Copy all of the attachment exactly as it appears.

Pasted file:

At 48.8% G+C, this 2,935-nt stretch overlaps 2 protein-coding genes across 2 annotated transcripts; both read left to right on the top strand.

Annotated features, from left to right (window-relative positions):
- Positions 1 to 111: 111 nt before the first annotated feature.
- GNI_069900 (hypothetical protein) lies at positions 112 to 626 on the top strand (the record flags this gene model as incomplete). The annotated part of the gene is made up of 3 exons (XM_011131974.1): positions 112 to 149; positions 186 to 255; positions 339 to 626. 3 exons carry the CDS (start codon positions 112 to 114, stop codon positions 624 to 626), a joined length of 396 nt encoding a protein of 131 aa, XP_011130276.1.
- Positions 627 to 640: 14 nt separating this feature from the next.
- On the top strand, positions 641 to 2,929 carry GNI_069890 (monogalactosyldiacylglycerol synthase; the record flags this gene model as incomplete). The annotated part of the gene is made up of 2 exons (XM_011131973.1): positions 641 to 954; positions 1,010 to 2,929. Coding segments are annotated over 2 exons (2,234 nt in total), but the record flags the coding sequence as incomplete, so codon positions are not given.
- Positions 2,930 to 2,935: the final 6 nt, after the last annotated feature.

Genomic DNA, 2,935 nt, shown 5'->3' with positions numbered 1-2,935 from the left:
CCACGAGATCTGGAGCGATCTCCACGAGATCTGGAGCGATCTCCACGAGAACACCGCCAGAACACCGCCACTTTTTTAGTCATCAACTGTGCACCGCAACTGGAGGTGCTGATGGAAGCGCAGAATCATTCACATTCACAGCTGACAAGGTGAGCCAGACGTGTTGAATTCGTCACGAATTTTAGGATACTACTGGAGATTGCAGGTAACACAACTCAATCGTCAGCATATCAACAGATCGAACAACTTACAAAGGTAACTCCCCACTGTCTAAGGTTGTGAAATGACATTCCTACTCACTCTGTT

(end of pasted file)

At 48.8% G+C, this 2,935-nt stretch overlaps 2 protein-coding genes across 2 annotated transcripts; both read left to right on the top strand.

Annotated features, from left to right (window-relative positions):
- Positions 1 to 111: 111 nt before the first annotated feature.
- GNI_069900 (hypothetical protein) lies at positions 112 to 626 on the top strand (the record flags this gene model as incomplete). The annotated part of the gene is made up of 3 exons (XM_011131974.1): positions 112 to 149; positions 186 to 255; positions 339 to 626. 3 exons carry the CDS (start codon positions 112 to 114, stop codon positions 624 to 626), a joined length of 396 nt encoding a protein of 131 aa, XP_011130276.1.
- Positions 627 to 640: 14 nt separating this feature from the next.
- On the top strand, positions 641 to 2,929 carry GNI_069890 (monogalactosyldiacylglycerol synthase; the record flags this gene model as incomplete). The annotated part of the gene is made up of 2 exons (XM_011131973.1): positions 641 to 954; positions 1,010 to 2,929. Coding segments are annotated over 2 exons (2,234 nt in total), but the record flags the coding sequence as incomplete, so codon positions are not given.
- Positions 2,930 to 2,935: the final 6 nt, after the last annotated feature.

Genomic DNA, 2,935 nt, shown 5'->3' with positions numbered 1-2,935 from the left:
CCACGAGATCTGGAGCGATCTCCACGAGATCTGGAGCGATCTCCACGAGAACACCGCCAGAACACCGCCACTTTTTTAGTCATCAACTGTGCACCGCAACTGGAGGTGCTGATGGAAGCGCAGAATCATTCACATTCACAGCTGACAAGGTGAGCCAGACGTGTTGAATTCGTCACGAATTTTAGGATACTACTGGAGATTGCAGGTAACACAACTCAATCGTCAGCATATCAACAGATCGAACAACTTACAAAGGTAACTCCCCACTGTCTAAGGTTGTGAAATGACATTCCTACTCACTCTGTT